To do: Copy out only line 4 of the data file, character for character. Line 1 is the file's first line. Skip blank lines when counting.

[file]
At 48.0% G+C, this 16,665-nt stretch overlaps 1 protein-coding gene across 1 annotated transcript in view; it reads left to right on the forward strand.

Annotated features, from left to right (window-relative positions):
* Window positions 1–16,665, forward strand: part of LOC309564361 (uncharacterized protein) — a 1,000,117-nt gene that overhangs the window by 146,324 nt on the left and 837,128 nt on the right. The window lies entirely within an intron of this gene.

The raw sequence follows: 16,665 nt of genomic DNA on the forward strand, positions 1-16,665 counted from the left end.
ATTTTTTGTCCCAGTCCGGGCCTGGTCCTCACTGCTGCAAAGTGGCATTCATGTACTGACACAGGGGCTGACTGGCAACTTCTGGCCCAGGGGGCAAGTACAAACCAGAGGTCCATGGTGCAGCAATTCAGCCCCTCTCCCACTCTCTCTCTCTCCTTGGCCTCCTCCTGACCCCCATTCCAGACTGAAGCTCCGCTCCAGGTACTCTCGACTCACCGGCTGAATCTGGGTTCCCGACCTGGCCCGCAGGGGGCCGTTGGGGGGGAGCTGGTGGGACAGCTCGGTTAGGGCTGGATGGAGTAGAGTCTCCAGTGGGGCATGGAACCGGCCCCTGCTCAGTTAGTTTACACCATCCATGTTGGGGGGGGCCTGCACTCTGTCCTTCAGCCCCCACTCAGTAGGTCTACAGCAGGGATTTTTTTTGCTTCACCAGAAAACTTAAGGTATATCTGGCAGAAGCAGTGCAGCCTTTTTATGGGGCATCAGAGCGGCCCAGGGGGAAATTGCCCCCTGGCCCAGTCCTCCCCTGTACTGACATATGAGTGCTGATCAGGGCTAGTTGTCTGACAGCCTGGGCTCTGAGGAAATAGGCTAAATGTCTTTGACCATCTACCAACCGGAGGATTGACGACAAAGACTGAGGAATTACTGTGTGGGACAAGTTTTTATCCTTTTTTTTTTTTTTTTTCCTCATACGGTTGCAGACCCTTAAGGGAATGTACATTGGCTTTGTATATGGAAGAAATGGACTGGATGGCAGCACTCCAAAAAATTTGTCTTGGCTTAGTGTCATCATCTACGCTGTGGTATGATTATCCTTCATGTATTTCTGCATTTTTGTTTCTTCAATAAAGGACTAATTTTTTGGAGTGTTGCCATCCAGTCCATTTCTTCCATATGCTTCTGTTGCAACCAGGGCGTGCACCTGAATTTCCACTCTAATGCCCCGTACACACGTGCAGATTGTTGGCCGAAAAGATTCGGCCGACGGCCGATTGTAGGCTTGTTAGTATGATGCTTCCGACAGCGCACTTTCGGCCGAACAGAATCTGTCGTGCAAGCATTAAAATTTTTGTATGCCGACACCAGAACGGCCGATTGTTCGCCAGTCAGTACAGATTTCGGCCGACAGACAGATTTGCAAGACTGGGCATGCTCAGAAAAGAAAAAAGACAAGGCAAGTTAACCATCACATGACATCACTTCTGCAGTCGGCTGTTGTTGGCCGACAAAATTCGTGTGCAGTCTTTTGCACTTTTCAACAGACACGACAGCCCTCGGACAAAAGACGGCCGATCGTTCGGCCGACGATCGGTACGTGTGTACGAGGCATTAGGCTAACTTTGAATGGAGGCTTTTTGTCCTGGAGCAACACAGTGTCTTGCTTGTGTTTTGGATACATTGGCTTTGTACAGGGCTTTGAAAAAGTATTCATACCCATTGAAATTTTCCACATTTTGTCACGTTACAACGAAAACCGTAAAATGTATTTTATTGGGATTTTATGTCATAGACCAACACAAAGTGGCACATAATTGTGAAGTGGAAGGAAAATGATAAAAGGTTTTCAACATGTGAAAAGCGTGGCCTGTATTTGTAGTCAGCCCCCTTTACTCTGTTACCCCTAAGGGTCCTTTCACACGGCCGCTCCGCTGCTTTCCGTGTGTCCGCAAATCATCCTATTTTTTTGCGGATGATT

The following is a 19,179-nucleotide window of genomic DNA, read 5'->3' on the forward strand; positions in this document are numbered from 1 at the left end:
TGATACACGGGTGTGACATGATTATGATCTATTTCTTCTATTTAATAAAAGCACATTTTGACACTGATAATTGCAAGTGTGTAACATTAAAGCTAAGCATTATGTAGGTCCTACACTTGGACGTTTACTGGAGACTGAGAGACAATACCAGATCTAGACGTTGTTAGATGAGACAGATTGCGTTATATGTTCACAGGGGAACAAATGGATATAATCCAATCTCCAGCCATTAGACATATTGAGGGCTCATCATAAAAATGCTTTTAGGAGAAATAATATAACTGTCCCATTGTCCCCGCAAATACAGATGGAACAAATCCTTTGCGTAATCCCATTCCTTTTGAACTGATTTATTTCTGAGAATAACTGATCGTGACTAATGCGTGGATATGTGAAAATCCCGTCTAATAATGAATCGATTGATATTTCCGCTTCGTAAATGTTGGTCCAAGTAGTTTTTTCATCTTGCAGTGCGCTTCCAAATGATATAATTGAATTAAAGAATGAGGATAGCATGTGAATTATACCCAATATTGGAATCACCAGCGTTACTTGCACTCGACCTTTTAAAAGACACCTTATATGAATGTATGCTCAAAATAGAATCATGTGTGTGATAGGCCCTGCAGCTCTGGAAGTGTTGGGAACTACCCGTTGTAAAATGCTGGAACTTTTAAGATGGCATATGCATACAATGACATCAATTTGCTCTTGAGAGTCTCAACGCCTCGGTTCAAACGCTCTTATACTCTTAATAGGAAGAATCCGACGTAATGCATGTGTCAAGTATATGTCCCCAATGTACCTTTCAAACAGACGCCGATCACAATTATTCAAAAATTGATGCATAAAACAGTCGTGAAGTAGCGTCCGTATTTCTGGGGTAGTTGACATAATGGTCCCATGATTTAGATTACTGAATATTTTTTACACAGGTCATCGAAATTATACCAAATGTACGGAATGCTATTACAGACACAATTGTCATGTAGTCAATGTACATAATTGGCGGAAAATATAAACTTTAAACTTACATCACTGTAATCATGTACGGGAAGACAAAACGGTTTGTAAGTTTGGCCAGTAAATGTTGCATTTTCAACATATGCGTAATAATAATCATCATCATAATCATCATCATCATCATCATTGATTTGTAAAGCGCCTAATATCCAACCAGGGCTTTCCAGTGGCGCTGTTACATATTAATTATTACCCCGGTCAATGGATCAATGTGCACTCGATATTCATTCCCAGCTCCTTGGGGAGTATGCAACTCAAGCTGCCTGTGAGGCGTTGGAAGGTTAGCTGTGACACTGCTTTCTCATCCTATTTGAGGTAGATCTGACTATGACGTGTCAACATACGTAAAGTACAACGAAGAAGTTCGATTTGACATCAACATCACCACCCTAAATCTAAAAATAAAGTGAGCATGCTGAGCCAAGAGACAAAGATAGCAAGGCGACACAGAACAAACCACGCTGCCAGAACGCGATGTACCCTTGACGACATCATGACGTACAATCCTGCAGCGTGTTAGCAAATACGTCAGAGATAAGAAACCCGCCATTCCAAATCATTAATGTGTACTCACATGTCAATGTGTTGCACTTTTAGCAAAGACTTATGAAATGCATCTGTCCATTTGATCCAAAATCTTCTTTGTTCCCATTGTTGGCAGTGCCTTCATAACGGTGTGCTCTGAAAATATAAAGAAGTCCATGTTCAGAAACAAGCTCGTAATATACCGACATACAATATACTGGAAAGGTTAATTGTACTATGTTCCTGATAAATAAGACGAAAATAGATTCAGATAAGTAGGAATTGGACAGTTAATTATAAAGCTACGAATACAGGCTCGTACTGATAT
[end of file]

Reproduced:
The raw sequence follows: 16,665 nt of genomic DNA on the forward strand, positions 1-16,665 counted from the left end.